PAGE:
CL music editor
^^Thanks for the missing link. It's fixed in the original blurb now, too.
Several have suggested that maybe Monáe went over her time and the live-TV announcer had to cut her off. It's possible. But as I wrote in the original post, neither the protest song she performed ("Hell You Talmbout") nor the short speech she began making were included on Today's website like her other two performances ("Tightrope," "Yoga"). That's why I believe it's fair to characterize it as censorship.
When I talked to Gordon a year ago, we talked a lot about the transformation Castleberry underwent as the nightlife scene switched from more of a cosmopolitan to sort of a collegiate, younger crowd. Perhaps "jumped the shark" wasn't the best choice of words. As a resident of Castleberry Hill, I definitely didn't mean to disparage it. It's a great neighborhood and there are lots of different venues/bars there that attract a range of clientele. And yes, it's plenty busy. But there's definitely a transition that took place after that initial boom. I wouldn't call it a decline in quality as some have, but it's popularity broadened to the point of saturation for awhile. And it wasn't the same vibe. That's what I was alluding to.
Should CL subscribe to a brand of cultural elitism that limits coverage to a specific set of tastes deemed worthy enough or progressive enough? Should CL ignore certain happenings intrinsic to the cultural identity of the city — be they loved or loathed — if they're too pop-related or too exploitative or too hood?
This was billed as a Gucci Mane-themed photography exhibition by a popular Atlanta hip-hop photographer. That in itself didn't interest me. But when I heard via word-of-mouth that it was set in a "trap house," I was intrigued. I wanted to see how the high-art concept of the gallery exhibit would be adapted to fit a drug culture mythologized by trap rap. I wanted to see who else would be compelled to come out.
I can't speak for CL as a whole, but as a writer/journalist I tend to be drawn to things (events, environments, art, culture, music, happenings, change, etc.) out of pure curiosity. And I like to view things with a critical eye for the ways in which they comment on the world we live in. If I subscribed to the old-school alt-weekly stance that dismisses popular or "low culture," or considers all coverage as a sign of thumbs-up approval, I'd have to ignore half the stuff that makes Atlanta Atlanta.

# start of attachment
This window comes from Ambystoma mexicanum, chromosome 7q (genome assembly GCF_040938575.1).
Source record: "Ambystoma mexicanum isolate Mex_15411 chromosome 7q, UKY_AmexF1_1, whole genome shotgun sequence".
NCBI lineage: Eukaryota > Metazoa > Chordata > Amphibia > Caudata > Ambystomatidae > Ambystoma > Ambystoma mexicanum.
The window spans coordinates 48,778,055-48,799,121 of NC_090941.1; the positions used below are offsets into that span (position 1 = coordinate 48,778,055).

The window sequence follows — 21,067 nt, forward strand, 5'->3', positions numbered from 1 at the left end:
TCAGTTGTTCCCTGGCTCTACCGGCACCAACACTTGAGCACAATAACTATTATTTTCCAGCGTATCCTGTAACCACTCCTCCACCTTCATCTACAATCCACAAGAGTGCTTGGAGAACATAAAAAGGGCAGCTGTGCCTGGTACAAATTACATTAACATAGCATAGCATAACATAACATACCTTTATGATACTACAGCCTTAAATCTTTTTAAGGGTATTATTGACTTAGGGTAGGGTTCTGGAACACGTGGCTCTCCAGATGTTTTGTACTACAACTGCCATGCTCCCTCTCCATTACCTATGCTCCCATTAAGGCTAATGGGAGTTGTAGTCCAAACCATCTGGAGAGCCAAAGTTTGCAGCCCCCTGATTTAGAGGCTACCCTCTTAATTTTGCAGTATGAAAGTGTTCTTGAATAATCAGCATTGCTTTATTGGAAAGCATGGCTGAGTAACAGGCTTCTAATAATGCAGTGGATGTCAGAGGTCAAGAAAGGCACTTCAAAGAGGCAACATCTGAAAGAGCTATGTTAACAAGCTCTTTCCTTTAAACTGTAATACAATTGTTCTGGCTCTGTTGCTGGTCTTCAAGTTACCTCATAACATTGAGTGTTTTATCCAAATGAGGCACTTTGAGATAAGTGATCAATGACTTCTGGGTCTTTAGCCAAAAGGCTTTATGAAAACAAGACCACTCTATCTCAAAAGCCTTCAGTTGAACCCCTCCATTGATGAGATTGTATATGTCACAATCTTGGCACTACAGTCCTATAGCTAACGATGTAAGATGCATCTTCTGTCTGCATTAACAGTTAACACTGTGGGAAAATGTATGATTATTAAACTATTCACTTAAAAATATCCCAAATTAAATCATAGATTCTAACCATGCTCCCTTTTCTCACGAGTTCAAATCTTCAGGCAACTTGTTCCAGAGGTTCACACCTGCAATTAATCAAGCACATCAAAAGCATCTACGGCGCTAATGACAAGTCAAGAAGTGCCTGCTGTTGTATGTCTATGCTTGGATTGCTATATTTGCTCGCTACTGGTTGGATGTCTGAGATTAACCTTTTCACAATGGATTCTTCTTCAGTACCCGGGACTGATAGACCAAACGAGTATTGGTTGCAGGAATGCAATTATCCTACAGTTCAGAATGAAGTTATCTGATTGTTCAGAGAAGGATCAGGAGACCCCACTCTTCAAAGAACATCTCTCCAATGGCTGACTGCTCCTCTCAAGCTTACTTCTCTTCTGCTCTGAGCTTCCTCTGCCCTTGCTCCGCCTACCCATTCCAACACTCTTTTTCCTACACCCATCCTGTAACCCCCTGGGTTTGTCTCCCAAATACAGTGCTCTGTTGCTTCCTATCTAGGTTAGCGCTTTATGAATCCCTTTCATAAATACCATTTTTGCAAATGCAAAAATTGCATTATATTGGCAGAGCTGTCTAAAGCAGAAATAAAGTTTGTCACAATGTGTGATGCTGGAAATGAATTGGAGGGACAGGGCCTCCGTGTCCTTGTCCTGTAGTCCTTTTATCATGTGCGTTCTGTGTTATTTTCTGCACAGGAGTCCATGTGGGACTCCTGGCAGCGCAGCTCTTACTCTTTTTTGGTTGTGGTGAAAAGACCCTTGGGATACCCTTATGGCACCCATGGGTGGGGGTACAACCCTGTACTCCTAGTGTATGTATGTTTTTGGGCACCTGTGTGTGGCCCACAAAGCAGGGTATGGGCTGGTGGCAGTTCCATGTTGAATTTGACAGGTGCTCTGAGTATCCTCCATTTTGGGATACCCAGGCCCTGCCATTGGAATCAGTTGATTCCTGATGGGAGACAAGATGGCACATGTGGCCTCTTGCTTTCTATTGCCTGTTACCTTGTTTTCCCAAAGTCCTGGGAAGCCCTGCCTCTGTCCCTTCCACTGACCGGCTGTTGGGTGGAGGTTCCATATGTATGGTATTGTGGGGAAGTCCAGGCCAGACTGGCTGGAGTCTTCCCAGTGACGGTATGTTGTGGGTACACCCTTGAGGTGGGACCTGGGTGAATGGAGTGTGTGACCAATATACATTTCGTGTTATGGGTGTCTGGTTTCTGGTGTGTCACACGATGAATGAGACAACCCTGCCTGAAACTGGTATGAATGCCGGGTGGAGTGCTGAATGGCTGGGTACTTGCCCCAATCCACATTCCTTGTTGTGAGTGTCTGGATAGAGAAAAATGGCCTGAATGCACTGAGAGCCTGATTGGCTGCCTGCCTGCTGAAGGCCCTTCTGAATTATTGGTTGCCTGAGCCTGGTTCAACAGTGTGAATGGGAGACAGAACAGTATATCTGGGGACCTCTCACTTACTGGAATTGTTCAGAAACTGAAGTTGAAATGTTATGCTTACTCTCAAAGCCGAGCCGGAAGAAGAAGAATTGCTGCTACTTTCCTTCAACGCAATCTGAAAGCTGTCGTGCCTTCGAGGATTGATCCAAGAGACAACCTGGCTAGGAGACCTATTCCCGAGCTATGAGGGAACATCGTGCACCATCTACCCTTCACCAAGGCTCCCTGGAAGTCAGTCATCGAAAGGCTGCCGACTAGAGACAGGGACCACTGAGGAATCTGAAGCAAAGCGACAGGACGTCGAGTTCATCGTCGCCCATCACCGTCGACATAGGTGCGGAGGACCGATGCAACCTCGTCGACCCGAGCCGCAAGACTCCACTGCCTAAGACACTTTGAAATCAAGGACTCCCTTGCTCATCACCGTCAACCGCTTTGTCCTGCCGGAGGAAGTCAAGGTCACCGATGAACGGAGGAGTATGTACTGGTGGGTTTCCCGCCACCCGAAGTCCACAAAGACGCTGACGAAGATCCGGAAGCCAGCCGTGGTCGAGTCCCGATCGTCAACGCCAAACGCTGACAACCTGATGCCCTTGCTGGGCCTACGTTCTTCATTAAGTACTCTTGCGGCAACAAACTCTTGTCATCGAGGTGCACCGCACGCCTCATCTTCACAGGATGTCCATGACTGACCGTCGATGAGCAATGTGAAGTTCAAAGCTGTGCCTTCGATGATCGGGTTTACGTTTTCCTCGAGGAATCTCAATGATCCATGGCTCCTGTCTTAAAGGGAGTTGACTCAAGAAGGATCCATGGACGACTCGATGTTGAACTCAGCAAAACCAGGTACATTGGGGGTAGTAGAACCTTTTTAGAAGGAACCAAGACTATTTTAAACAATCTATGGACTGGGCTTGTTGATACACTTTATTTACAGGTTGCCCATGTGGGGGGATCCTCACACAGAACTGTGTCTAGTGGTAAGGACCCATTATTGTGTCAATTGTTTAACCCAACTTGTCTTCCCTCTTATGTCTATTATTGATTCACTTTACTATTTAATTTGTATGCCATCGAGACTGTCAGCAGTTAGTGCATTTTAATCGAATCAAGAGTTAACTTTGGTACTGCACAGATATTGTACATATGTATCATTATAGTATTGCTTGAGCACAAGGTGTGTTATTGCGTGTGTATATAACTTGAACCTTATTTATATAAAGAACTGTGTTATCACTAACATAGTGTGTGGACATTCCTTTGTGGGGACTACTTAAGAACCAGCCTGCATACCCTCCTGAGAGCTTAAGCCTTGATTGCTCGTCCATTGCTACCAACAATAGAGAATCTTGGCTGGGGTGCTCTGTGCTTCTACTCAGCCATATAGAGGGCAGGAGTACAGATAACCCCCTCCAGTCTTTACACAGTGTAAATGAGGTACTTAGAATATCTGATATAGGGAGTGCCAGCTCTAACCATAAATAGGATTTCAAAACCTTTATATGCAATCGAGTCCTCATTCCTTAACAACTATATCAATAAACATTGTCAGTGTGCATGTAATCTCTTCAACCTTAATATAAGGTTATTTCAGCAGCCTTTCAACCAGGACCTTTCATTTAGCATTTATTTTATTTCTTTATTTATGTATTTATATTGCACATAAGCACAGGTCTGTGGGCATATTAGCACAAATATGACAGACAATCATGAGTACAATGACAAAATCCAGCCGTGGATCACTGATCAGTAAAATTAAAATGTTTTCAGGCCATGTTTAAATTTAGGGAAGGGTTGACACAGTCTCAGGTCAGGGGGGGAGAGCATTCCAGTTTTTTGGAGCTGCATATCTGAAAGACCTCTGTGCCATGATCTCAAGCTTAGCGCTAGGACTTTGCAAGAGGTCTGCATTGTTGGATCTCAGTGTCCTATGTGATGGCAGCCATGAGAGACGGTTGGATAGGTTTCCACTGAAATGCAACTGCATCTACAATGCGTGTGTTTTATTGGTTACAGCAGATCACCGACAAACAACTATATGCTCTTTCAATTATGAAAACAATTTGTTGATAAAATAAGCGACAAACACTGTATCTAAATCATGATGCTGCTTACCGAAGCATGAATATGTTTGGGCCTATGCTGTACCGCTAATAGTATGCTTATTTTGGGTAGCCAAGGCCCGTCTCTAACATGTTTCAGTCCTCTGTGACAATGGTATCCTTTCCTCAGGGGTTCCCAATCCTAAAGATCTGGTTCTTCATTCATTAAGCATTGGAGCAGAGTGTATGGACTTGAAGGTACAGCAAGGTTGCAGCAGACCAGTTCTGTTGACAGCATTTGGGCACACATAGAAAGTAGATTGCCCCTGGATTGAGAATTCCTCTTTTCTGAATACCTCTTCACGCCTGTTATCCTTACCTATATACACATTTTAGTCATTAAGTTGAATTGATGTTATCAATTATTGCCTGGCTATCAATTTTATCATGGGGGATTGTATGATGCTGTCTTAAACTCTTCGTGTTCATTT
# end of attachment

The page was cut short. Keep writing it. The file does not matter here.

You can choose to like it or dislike it. I tend to think cultural criticism is less concerned with providing the answers than considering the questions. This quickie observational blog post with pictures was my way of considering the existence of this exhibit, and its cultural underpinnings, while allowing you, the reader, to decipher your own meaning. Kinda like art.
That wasn't the point of that column, wesleywhatwhat. It's apparent you take the issues surrounding this discussion as a joke, the same way the mother's actions have been used as a distraction from the real issue. So I'll just leave this portion of the column here for people who might not read it otherwise:
"Where is celebration of moms whose children have been at the forefront of peaceful protests? Where is the celebration of black mothers and fathers who have been organizing against police violence, against food injustice, and against the violence and looting in Baltimore and beyond? The history of the civil rights movement is one of parents and children joining together on the front lines of the struggle for justice, not one of black parents beating their children. Yet this is the image captivating the nation."
A Washington Post columnist has thoroughly debunked and unpacked the "Mother of the Year" mythology being spun on the morning talk shows, too:
thanks @Tiffany. I caught that hours later but couldn't fix until this a.m.
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